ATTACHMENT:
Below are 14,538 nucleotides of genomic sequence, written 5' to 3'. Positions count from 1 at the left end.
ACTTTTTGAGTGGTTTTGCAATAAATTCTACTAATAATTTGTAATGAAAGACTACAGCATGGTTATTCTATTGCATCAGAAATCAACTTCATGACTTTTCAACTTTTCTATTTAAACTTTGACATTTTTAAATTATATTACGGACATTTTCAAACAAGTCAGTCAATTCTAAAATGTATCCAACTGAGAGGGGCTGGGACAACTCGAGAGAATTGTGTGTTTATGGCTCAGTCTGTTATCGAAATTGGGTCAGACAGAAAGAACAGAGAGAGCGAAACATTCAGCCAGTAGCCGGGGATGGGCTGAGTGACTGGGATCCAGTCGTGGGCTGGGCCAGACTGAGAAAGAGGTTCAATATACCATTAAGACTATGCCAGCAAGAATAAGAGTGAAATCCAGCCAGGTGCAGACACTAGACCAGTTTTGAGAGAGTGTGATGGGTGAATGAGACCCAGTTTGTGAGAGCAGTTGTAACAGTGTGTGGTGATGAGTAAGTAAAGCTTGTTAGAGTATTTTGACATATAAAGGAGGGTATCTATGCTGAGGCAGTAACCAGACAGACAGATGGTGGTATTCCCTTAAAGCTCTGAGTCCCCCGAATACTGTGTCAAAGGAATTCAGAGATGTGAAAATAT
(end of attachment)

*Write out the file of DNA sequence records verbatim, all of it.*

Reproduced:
Below are 14,538 nucleotides of genomic sequence, written 5' to 3'. Positions count from 1 at the left end.
ACTTTTTGAGTGGTTTTGCAATAAATTCTACTAATAATTTGTAATGAAAGACTACAGCATGGTTATTCTATTGCATCAGAAATCAACTTCATGACTTTTCAACTTTTCTATTTAAACTTTGACATTTTTAAATTATATTACGGACATTTTCAAACAAGTCAGTCAATTCTAAAATGTATCCAACTGAGAGGGGCTGGGACAACTCGAGAGAATTGTGTGTTTATGGCTCAGTCTGTTATCGAAATTGGGTCAGACAGAAAGAACAGAGAGAGCGAAACATTCAGCCAGTAGCCGGGGATGGGCTGAGTGACTGGGATCCAGTCGTGGGCTGGGCCAGACTGAGAAAGAGGTTCAATATACCATTAAGACTATGCCAGCAAGAATAAGAGTGAAATCCAGCCAGGTGCAGACACTAGACCAGTTTTGAGAGAGTGTGATGGGTGAATGAGACCCAGTTTGTGAGAGCAGTTGTAACAGTGTGTGGTGATGAGTAAGTAAAGCTTGTTAGAGTATTTTGACATATAAAGGAGGGTATCTATGCTGAGGCAGTAACCAGACAGACAGATGGTGGTATTCCCTTAAAGCTCTGAGTCCCCCGAATACTGTGTCAAAGGAATTCAGAGATGTGAAAATAT